Drought Leaves Southern Africa High and Dry

Via The Wall Street Journal, a look at how Southern Africa’s worsening water crisis ravages crops, livestock and even the continent’s biggest waterfall:

Every Monday at 8 p.m. since November, Bulawayo residents have gathered next to their toilets to prepare for a ritual that has come to be known as the big flush—another sign of a water emergency across southern Africa.

For the 700,000 residents of Zimbabwe’s second-largest city, flushing outside government-mandated times puts them at the risk of being fined.

Economies in the region are reeling from a second historic drought in three years, leaving 45 million people facing water and food crises, according to the United Nations. That marks a sharp rise in recent years, the U.N. and other aid agencies said.

In Zambia, a drought that has ravaged the corn harvest is forcing families to survive on wild plants and roots, while in Namibia, 30,000 drought-related cattle deaths have been recorded since April and some 200 elephants have starved to death in national parks along the Zambezi River.

Since December, the volume of water pouring from the Zambezi over the massive Victoria Falls, at the border where Zimbabwe meets Zambia, has fallen more than 50% to its lowest level in 25 years, alarming government officials who have suggested that models predict that the falls could one day run dry.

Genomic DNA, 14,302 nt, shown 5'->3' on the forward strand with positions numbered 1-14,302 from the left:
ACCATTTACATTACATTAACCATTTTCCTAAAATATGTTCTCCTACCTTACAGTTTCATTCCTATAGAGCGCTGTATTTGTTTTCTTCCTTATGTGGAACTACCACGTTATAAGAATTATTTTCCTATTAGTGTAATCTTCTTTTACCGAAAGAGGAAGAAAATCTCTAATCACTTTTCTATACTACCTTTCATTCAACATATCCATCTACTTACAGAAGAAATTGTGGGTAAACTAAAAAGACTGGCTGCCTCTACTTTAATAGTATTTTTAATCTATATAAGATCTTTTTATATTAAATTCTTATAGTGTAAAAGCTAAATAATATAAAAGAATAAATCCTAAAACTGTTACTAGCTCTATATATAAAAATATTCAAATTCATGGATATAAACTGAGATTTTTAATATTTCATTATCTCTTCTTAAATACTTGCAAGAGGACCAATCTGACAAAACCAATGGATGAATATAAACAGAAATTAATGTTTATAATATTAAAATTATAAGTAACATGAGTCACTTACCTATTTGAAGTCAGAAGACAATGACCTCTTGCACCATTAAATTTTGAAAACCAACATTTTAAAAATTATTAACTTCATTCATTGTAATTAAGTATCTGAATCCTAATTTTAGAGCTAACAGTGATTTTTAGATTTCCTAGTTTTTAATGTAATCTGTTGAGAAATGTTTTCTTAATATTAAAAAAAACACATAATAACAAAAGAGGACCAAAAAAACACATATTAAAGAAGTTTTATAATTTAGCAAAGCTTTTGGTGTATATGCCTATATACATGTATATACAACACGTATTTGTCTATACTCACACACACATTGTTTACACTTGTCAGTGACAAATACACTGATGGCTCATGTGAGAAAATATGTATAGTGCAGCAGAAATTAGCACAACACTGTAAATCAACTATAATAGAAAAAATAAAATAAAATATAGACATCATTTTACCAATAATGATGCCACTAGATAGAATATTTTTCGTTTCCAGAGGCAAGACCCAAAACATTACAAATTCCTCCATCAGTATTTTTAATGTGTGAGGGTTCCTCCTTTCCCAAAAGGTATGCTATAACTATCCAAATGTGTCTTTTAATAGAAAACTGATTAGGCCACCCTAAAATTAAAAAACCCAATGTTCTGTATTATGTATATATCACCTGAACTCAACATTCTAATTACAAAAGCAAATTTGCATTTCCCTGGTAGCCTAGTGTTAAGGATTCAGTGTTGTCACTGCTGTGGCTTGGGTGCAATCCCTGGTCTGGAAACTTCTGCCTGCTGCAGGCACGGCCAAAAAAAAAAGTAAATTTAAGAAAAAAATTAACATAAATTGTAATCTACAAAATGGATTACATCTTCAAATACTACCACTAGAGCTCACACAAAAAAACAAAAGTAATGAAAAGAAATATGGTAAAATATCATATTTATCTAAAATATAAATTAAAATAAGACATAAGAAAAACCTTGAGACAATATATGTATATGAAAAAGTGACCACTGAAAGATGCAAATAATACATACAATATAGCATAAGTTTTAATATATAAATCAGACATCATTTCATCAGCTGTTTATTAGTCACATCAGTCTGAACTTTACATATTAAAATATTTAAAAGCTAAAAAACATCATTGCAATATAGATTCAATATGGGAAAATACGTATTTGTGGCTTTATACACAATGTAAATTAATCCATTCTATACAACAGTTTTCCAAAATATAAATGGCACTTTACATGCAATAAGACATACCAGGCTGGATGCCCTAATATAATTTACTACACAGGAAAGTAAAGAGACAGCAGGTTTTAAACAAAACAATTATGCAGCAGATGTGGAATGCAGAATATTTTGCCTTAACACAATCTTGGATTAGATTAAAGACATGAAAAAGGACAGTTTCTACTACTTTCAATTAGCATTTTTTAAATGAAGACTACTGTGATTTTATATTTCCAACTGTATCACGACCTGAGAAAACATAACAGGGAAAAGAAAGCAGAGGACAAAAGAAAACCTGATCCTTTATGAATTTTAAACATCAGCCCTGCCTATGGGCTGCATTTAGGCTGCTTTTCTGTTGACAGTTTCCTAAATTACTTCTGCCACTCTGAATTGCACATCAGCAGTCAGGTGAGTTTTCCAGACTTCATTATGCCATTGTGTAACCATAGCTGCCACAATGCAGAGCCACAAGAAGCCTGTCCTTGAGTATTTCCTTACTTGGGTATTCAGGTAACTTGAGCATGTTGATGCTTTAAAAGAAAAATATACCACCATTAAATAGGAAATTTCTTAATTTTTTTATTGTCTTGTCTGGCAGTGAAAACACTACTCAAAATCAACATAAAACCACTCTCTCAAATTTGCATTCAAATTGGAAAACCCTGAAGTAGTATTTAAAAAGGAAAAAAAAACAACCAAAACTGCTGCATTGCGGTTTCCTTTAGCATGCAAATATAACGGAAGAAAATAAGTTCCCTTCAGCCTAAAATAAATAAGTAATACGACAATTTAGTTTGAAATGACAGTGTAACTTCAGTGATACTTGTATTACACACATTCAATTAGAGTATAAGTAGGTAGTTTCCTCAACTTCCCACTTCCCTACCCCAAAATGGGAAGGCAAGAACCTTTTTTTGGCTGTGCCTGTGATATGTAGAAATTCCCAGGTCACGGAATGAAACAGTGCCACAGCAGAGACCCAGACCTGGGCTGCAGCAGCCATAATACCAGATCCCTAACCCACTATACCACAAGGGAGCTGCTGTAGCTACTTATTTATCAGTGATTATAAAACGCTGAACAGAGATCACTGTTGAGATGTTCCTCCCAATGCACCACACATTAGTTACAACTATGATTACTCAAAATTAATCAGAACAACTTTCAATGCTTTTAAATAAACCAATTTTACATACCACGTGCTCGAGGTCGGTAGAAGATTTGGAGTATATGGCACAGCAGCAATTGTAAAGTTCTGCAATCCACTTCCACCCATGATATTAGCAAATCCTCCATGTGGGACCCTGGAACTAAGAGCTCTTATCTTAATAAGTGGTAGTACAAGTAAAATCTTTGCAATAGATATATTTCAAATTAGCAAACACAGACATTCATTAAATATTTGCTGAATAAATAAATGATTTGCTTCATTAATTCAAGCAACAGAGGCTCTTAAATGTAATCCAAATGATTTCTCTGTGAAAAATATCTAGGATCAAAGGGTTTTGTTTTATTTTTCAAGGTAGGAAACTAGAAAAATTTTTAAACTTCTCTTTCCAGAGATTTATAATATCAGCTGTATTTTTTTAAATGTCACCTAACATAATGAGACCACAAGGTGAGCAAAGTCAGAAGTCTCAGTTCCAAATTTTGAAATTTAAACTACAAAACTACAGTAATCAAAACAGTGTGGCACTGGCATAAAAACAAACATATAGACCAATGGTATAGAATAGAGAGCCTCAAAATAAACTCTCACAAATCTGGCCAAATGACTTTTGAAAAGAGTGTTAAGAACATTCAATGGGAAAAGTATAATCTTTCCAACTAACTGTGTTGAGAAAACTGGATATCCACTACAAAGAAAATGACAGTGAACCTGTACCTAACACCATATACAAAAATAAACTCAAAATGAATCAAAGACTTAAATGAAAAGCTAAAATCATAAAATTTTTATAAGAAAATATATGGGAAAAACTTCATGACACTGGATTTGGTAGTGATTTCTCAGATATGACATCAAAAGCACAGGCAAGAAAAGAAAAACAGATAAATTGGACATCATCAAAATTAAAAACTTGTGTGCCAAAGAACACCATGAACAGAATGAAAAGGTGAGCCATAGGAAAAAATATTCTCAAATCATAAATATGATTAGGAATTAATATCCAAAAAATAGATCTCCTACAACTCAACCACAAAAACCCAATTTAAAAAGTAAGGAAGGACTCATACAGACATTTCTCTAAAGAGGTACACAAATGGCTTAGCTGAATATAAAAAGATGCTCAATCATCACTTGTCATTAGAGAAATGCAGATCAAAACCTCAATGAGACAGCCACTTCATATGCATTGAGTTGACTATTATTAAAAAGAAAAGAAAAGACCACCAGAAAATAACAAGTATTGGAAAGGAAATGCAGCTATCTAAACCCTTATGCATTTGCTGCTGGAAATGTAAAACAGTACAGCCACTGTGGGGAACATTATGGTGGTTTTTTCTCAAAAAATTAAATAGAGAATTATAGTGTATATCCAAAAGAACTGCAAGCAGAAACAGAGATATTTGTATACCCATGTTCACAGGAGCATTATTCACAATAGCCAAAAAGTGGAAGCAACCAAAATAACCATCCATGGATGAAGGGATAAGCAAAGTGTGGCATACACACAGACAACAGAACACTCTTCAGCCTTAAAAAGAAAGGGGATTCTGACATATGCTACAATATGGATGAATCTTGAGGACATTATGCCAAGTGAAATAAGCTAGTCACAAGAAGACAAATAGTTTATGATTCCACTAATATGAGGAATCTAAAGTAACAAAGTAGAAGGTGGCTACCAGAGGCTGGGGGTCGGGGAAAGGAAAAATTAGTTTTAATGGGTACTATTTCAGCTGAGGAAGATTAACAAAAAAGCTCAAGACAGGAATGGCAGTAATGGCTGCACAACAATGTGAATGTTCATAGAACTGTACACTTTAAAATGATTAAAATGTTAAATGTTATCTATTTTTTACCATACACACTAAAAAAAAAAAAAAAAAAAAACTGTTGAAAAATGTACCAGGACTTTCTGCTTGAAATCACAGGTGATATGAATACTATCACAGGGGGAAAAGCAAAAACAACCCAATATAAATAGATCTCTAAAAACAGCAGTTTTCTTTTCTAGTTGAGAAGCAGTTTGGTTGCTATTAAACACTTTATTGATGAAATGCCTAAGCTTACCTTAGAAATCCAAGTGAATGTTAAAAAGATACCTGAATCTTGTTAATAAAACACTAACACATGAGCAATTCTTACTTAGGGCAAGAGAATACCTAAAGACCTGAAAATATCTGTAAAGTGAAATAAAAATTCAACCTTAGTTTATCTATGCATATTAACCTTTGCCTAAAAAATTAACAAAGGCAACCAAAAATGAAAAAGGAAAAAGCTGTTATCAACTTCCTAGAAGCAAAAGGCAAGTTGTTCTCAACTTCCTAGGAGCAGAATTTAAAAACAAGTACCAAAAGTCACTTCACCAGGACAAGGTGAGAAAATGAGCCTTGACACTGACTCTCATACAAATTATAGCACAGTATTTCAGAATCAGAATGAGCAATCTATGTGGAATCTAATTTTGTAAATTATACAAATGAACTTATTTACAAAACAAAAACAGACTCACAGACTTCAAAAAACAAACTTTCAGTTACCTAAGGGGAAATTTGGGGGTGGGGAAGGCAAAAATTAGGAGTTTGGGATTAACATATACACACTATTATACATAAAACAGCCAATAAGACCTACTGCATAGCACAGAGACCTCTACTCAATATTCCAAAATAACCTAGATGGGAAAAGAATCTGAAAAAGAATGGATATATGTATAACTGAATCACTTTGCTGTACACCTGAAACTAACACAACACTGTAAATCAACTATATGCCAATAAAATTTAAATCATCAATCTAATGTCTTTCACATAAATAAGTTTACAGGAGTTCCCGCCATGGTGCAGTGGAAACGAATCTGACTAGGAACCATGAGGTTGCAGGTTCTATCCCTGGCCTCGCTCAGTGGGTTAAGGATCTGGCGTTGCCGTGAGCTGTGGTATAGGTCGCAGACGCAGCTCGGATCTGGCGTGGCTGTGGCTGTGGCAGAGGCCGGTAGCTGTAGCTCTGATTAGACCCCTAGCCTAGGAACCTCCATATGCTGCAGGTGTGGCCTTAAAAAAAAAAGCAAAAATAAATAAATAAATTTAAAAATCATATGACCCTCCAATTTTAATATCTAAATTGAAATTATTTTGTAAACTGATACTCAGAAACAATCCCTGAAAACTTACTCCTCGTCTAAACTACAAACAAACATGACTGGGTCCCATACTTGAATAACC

“The pictures of the Victoria Falls are a stark reminder of what climate change is doing to our environment and our livelihood,” Zambian President Edgar Lungu said this month. “No doubt that developing countries like Zambia are the most impacted by climate change and the least able to afford its consequences.”

He has outlined steps his government is taking in an effort to head off the crisis. Zambia, he said, is promoting agricultural practices including the pursuit of drought-resistant food crops, construction of more-resilient roads and water-harvesting facilities, and strengthening the regulation of groundwater resources.

One of the key drivers changing southern Africa’s climate is accelerating deforestation, as growing populations are cutting into forests to sell timber to Asian and Western markets. The forests act like giant sponges that absorb carbon dioxide, the heat-trapping gas that contributes to global warming.

Hotter and drier summers have accompanied the loss of forest cover, with temperatures expected to rise at twice the global average in the region across Zimbabwe, Zambia, Malawi, Namibia and Mozambique. This year, southern Africa has seen its lowest rainfall since it was first recorded in 1981, according to the Botswana-based intergovernmental organization Southern African Development Community.

This week, South Africa’s Weather Service issued a flood warning for multiple provinces following unusually heavy rains, although abnormally hot weather continues in some parts of the country. 

“Southern Africa is one of the hot spots world-wide that is already experiencing extreme weather events. It may be the new normal,” said Felix Horne, an environmental researcher with Human Rights Watch. “What determines how much these events will impact communities is not only the event itself, drought in this case, but also the ability of marginalized communities to adapt.”